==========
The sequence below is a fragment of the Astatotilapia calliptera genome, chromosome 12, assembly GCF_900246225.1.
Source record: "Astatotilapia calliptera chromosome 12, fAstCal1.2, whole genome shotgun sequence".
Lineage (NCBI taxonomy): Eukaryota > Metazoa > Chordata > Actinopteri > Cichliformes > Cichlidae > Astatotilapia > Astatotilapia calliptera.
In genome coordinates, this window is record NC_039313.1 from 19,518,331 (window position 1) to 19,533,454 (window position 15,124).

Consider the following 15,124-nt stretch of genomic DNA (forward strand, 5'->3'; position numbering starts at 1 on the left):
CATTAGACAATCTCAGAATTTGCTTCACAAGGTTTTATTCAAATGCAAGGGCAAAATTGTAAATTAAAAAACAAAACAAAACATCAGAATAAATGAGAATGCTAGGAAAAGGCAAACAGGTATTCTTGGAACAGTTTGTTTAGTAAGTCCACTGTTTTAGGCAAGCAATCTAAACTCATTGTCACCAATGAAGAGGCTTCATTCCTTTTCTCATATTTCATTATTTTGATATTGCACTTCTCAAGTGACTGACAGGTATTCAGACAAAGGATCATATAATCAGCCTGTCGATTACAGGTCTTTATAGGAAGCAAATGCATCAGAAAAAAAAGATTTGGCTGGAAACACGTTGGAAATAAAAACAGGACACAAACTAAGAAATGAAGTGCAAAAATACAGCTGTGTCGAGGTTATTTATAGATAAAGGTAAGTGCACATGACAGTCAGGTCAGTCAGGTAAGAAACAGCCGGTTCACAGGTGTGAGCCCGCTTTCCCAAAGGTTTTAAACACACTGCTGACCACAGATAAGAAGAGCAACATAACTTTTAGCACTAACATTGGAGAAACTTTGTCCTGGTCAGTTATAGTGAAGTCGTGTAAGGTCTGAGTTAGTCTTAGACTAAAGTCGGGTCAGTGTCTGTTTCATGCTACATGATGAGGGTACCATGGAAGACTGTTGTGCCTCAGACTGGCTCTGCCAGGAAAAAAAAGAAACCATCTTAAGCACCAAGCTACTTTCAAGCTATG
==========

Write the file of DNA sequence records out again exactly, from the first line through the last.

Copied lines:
The sequence below is a fragment of the Astatotilapia calliptera genome, chromosome 12, assembly GCF_900246225.1.
Source record: "Astatotilapia calliptera chromosome 12, fAstCal1.2, whole genome shotgun sequence".
Lineage (NCBI taxonomy): Eukaryota > Metazoa > Chordata > Actinopteri > Cichliformes > Cichlidae > Astatotilapia > Astatotilapia calliptera.
In genome coordinates, this window is record NC_039313.1 from 19,518,331 (window position 1) to 19,533,454 (window position 15,124).

Consider the following 15,124-nt stretch of genomic DNA (forward strand, 5'->3'; position numbering starts at 1 on the left):
CATTAGACAATCTCAGAATTTGCTTCACAAGGTTTTATTCAAATGCAAGGGCAAAATTGTAAATTAAAAAACAAAACAAAACATCAGAATAAATGAGAATGCTAGGAAAAGGCAAACAGGTATTCTTGGAACAGTTTGTTTAGTAAGTCCACTGTTTTAGGCAAGCAATCTAAACTCATTGTCACCAATGAAGAGGCTTCATTCCTTTTCTCATATTTCATTATTTTGATATTGCACTTCTCAAGTGACTGACAGGTATTCAGACAAAGGATCATATAATCAGCCTGTCGATTACAGGTCTTTATAGGAAGCAAATGCATCAGAAAAAAAAGATTTGGCTGGAAACACGTTGGAAATAAAAACAGGACACAAACTAAGAAATGAAGTGCAAAAATACAGCTGTGTCGAGGTTATTTATAGATAAAGGTAAGTGCACATGACAGTCAGGTCAGTCAGGTAAGAAACAGCCGGTTCACAGGTGTGAGCCCGCTTTCCCAAAGGTTTTAAACACACTGCTGACCACAGATAAGAAGAGCAACATAACTTTTAGCACTAACATTGGAGAAACTTTGTCCTGGTCAGTTATAGTGAAGTCGTGTAAGGTCTGAGTTAGTCTTAGACTAAAGTCGGGTCAGTGTCTGTTTCATGCTACATGATGAGGGTACCATGGAAGACTGTTGTGCCTCAGACTGGCTCTGCCAGGAAAAAAAAGAAACCATCTTAAGCACCAAGCTACTTTCAAGCTATG